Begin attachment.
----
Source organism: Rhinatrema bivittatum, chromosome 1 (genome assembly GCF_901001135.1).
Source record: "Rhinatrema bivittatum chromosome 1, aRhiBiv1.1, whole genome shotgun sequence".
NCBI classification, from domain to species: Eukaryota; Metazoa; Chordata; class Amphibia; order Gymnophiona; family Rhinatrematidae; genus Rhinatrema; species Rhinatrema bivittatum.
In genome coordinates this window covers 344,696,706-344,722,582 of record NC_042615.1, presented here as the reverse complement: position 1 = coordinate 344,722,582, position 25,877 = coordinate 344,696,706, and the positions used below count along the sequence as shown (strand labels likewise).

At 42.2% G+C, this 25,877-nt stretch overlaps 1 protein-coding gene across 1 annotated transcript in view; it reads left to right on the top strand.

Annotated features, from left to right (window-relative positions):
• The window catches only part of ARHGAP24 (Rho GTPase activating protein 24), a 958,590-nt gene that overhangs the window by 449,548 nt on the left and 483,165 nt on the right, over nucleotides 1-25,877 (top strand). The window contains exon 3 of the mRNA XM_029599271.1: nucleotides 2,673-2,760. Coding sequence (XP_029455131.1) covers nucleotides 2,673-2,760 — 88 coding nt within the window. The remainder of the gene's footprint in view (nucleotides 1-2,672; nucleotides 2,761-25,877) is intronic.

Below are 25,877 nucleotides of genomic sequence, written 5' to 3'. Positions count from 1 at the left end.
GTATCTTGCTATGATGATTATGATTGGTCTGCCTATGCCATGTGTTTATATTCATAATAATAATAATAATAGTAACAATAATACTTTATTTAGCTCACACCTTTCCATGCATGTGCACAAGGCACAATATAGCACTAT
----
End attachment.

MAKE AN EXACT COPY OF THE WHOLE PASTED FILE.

Source organism: Rhinatrema bivittatum, chromosome 1 (genome assembly GCF_901001135.1).
Source record: "Rhinatrema bivittatum chromosome 1, aRhiBiv1.1, whole genome shotgun sequence".
NCBI classification, from domain to species: Eukaryota; Metazoa; Chordata; class Amphibia; order Gymnophiona; family Rhinatrematidae; genus Rhinatrema; species Rhinatrema bivittatum.
In genome coordinates this window covers 344,696,706-344,722,582 of record NC_042615.1, presented here as the reverse complement: position 1 = coordinate 344,722,582, position 25,877 = coordinate 344,696,706, and the positions used below count along the sequence as shown (strand labels likewise).

At 42.2% G+C, this 25,877-nt stretch overlaps 1 protein-coding gene across 1 annotated transcript in view; it reads left to right on the top strand.

Annotated features, from left to right (window-relative positions):
• The window catches only part of ARHGAP24 (Rho GTPase activating protein 24), a 958,590-nt gene that overhangs the window by 449,548 nt on the left and 483,165 nt on the right, over nucleotides 1-25,877 (top strand). The window contains exon 3 of the mRNA XM_029599271.1: nucleotides 2,673-2,760. Coding sequence (XP_029455131.1) covers nucleotides 2,673-2,760 — 88 coding nt within the window. The remainder of the gene's footprint in view (nucleotides 1-2,672; nucleotides 2,761-25,877) is intronic.

Below are 25,877 nucleotides of genomic sequence, written 5' to 3'. Positions count from 1 at the left end.
GTATCTTGCTATGATGATTATGATTGGTCTGCCTATGCCATGTGTTTATATTCATAATAATAATAATAATAGTAACAATAATACTTTATTTAGCTCACACCTTTCCATGCATGTGCACAAGGCACAATATAGCACTAT